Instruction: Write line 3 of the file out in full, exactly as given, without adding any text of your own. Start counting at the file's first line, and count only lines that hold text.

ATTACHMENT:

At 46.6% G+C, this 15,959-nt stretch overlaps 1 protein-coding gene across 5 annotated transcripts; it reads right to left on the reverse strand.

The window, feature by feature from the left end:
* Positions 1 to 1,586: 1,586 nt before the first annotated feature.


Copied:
* Positions 1 to 1,586: 1,586 nt before the first annotated feature.